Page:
We’ll pass on the obvious reference to “The Princess Bride'” but Electric Cloud is faced with a dilemma. We have incontrovertible proof that we save our customers millions of hours of developer time each and every month – based on anonymous ElectricAccelerator telemetry sent from customer sites. Yet the numbers are so high many people find them hard to believe.
For instance, in the month of July alone, just ten of our customers ran 115,000 builds with ElectricAccelerator consuming 1.5 million hours of CPU time and just over 37,000 hours in elapsed time, saving a total of 1.435 MILLION hours of developer time.
In one month.
And that’s just from a few of our customers.
And they are saving that time running their builds and tests on less than half the hardware they used to use.
Maybe they were slacking off in July because in June those same customers saved 1,489,000 hours.
What’s the Value?
How does that translate into value? If a typical fully-burdened developer costs $100 per hour (actual results may vary based on region, benefits packages, etc.), that’s nearly $150 MILLION dollars taken out of the cost of getting products to market in a single month.
Developers at these companies typically ended their day by kicking off a build and test run before they went home, hoping it will complete successfully. In the morning they would slog through logs to find out if their code change worked and if it passed all the tests. Now, developers are only waiting 15 minutes or so for their builds to complete so they can run multiple iterations in the day (and spend less time on the ping pong table).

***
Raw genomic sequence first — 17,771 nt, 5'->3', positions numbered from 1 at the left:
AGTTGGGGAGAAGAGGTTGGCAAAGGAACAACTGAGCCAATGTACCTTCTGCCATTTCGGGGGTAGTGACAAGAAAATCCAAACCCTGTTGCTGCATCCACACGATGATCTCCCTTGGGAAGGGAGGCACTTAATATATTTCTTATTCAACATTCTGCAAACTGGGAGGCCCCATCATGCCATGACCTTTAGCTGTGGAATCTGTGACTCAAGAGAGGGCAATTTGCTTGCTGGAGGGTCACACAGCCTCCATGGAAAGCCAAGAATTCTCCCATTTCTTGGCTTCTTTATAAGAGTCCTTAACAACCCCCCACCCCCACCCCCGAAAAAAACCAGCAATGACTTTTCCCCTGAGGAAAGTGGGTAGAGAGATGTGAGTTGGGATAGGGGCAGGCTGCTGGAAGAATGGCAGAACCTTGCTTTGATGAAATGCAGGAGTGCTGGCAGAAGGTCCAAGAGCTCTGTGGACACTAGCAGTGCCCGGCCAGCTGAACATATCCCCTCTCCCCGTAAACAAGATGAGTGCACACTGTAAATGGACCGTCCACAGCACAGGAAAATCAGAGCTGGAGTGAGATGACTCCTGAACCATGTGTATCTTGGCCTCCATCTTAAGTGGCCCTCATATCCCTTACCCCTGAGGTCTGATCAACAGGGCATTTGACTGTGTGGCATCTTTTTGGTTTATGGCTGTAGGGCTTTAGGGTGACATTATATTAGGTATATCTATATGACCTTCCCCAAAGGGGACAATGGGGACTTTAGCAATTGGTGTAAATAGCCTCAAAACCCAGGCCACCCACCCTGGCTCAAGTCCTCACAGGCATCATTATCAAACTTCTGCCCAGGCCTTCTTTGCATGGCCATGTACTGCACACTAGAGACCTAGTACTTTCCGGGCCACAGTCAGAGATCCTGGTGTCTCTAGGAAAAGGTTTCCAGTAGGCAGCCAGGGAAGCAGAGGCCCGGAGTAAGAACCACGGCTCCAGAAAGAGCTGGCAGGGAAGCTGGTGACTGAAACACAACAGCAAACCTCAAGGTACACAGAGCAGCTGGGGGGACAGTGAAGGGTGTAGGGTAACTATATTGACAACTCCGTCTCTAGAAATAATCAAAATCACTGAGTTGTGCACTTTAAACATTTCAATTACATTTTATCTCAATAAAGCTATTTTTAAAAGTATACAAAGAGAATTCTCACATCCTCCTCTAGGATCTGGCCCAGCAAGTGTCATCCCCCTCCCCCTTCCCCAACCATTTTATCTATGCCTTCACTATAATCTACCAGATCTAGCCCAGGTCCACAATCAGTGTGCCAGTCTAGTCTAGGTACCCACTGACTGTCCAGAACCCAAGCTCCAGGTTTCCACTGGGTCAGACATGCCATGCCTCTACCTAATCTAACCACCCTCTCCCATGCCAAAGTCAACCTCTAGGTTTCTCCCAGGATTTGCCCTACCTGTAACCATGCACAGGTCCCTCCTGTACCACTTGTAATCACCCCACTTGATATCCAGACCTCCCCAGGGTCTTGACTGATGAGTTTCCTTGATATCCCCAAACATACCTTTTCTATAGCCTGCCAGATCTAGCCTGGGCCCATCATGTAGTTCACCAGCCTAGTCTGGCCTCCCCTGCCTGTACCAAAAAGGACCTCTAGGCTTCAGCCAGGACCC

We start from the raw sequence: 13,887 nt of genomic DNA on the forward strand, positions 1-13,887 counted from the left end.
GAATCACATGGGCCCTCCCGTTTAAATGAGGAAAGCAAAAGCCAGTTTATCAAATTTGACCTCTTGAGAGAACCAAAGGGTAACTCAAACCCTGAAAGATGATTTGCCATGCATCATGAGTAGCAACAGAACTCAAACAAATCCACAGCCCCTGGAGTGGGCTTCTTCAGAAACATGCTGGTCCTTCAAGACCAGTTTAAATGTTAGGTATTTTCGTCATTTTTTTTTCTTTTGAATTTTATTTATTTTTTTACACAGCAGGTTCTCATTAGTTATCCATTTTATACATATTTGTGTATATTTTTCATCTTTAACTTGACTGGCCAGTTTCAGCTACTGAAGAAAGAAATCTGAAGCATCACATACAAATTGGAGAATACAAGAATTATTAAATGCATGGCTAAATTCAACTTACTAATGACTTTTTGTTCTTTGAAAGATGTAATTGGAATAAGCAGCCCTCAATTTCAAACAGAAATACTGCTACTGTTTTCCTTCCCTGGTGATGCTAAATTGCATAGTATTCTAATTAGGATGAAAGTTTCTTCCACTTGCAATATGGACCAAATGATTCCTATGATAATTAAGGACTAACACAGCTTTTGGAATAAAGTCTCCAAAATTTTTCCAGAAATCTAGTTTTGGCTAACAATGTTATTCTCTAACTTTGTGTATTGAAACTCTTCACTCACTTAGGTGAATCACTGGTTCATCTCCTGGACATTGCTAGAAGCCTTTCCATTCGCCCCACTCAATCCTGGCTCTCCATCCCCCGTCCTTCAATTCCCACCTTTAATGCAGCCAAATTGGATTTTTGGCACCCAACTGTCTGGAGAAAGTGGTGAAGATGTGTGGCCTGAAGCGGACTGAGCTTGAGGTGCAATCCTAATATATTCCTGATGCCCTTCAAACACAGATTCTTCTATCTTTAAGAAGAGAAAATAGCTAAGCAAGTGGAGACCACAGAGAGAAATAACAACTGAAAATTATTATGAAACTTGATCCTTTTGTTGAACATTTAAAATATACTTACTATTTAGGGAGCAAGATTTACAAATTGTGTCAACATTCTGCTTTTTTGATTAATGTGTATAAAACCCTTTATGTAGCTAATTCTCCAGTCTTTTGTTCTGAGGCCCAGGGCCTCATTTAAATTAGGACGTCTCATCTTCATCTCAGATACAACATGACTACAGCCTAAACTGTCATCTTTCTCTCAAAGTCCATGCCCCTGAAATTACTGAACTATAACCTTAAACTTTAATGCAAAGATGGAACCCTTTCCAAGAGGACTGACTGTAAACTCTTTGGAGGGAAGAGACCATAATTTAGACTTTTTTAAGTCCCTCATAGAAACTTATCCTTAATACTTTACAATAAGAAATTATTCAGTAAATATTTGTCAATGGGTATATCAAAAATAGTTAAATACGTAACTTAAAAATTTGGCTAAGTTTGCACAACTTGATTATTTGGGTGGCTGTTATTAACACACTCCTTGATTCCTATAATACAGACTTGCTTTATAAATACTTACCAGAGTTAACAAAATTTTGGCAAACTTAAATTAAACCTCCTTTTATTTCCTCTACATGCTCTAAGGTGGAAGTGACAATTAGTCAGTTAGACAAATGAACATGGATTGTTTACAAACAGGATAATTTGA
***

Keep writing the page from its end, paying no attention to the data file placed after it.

Instead of being caught in a never-ending cycle of throwing ever more expensive hardware at the build and test speed problem, infrastructure managers are getting maximum utilization out of available hardware, often on 75% fewer cores. Now, they are seeing longer server life and reduced heating and cooling costs (or AWS bills) – and more pleasant budgetary meetings.
Instead of waiting weeks to test one change on 35 different devices and multiple versions per device, engineering managers know the same day if a change impacts delivery dates. Now, they get products to market faster (17 releases in a year instead of 4 for one company) and happier customers.
At the end of the day, these numbers are staggering but real.
Maybe if we cut the numbers in half people would be more likely to believe us…
If you don’t believe us, you can always try it for yourself here.
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